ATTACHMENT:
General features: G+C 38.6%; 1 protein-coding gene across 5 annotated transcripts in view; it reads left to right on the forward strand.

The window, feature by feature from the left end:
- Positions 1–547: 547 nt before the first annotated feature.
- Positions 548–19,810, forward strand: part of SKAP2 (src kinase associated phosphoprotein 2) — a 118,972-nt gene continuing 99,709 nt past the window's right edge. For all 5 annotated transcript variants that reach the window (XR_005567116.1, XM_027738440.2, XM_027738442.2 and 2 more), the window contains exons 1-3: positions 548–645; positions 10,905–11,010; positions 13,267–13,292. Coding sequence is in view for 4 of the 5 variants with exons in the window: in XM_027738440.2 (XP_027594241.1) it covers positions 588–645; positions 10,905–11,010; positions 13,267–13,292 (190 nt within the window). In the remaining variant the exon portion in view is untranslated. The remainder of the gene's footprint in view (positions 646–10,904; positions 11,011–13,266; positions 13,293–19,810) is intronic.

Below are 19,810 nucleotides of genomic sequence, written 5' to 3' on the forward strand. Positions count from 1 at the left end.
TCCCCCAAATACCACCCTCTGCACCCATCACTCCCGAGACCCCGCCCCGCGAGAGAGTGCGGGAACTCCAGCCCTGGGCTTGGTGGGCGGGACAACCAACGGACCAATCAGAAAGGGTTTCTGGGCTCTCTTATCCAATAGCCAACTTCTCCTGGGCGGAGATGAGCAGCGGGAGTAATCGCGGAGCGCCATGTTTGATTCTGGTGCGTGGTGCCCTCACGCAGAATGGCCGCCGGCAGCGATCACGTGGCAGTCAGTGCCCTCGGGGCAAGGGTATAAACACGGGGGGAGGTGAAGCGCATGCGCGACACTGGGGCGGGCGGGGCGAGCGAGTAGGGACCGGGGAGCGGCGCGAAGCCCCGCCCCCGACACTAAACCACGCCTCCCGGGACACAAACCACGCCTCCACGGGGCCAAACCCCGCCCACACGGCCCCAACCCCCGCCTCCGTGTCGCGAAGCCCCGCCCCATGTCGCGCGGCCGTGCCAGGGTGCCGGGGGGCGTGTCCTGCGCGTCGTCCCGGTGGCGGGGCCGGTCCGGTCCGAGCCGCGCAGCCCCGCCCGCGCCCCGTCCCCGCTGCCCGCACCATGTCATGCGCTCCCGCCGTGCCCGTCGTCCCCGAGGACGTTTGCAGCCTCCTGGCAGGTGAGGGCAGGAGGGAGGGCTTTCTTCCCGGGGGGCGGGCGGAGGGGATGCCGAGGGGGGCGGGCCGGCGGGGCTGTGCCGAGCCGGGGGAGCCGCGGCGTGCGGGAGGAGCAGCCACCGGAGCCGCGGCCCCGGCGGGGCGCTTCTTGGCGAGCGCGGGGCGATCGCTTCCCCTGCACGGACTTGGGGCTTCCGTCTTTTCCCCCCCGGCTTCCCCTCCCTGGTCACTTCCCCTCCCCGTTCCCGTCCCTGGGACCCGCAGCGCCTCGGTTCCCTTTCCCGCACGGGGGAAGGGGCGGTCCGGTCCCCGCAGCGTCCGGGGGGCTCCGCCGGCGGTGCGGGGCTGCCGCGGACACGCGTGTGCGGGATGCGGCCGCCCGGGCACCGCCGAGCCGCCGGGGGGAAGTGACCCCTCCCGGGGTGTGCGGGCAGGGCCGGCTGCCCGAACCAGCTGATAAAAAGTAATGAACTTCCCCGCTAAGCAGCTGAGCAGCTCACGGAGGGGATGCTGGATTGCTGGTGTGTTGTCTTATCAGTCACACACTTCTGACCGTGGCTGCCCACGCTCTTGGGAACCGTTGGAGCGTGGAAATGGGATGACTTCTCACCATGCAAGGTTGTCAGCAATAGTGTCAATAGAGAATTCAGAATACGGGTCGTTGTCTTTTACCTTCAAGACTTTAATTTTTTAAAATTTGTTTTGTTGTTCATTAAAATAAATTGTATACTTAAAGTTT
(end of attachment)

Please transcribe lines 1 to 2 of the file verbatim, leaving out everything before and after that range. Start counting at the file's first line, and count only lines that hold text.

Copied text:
General features: G+C 38.6%; 1 protein-coding gene across 5 annotated transcripts in view; it reads left to right on the forward strand.

The window, feature by feature from the left end: